Patients with tongue and lip piercings are being reminded of the damage that can be done to their oral health.
The warnings come after a recent study found that more than half of tongue piercings and 20% of lip piercings result in complications.
Experts also point to complications with procedures such as tongue splitting, including infection, problems with breathing and swallowing and nerve damage.
‘Although skin can be cleaned with antiseptic before piercings, the mouth cannot be cleaned in the same way,’ Patrick Magennis, chair of the British Association of Oral and Maxillofacial Surgeons (BAOMS), told The Guardian.
‘There is always a mix of germs, good and bad, and breaching the protective lining can let in a life-threatening bug.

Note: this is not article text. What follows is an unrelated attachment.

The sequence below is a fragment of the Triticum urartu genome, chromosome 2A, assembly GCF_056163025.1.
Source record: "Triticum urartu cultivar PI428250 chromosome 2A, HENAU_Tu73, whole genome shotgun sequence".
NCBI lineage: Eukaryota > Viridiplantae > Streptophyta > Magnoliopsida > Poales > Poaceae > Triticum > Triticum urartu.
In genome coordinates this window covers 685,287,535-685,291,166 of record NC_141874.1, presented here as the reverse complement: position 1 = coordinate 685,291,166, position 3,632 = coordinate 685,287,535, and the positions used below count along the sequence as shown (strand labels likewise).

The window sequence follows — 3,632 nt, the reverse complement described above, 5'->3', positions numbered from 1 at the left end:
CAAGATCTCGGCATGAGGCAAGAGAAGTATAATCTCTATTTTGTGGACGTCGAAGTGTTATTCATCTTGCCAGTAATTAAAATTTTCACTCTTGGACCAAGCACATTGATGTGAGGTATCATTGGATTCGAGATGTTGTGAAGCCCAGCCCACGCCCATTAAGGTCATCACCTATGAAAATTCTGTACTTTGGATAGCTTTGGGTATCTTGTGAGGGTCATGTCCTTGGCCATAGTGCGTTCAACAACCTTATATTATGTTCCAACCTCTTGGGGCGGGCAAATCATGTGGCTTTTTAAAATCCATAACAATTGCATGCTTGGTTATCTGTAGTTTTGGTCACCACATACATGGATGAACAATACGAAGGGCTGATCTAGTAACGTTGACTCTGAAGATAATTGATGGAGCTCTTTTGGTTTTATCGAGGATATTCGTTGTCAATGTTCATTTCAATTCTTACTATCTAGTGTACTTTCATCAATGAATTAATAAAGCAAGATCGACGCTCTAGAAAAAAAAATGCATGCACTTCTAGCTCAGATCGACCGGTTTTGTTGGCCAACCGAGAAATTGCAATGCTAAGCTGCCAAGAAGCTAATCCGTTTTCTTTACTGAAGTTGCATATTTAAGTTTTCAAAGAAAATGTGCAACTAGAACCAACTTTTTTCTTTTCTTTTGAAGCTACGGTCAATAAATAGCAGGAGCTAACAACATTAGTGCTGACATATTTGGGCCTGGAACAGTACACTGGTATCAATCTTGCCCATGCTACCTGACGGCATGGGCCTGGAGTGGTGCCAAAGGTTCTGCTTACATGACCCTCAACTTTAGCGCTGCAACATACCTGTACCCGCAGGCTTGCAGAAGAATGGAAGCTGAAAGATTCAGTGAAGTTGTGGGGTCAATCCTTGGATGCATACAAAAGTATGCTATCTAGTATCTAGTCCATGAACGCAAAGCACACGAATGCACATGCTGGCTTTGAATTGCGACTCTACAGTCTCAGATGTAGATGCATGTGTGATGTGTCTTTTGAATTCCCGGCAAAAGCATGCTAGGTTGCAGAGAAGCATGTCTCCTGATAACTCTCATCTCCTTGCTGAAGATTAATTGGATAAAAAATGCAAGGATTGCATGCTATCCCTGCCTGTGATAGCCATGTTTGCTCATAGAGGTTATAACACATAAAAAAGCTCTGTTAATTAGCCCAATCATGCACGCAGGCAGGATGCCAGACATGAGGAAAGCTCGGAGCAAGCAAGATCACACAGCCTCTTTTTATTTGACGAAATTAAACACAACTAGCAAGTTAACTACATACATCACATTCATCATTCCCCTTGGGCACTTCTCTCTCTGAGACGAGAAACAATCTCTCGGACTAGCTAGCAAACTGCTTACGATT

‘It is unlikely that this advice will stop those who wish to pierce or modify their mouth or tongue, but people having this done to them must understand the risk and attend an oral and maxillofacial surgery department urgently if an infection begins to develop or if bleeding results.
‘Their life could depend on it.’
The Faculty of Dental Surgery (FDS) is calling for the law on oral modifications, such as tongue splitting, to be clarified.
In March, the Court of Appeal found tongue splitting to be illegal when performed by a body modification practitioner for cosmetic purposes, even in instances where consent has been obtained.
‘We would strongly advise people not to have oral piercings or tongue splits,’ Selina Master, from the FDS, said.
‘However, if they do, it is crucial they see their dentist on a regular basis so that the impact on their oral health can be closely monitored.
‘Never try to carry out one of these procedures on yourself, or others.’
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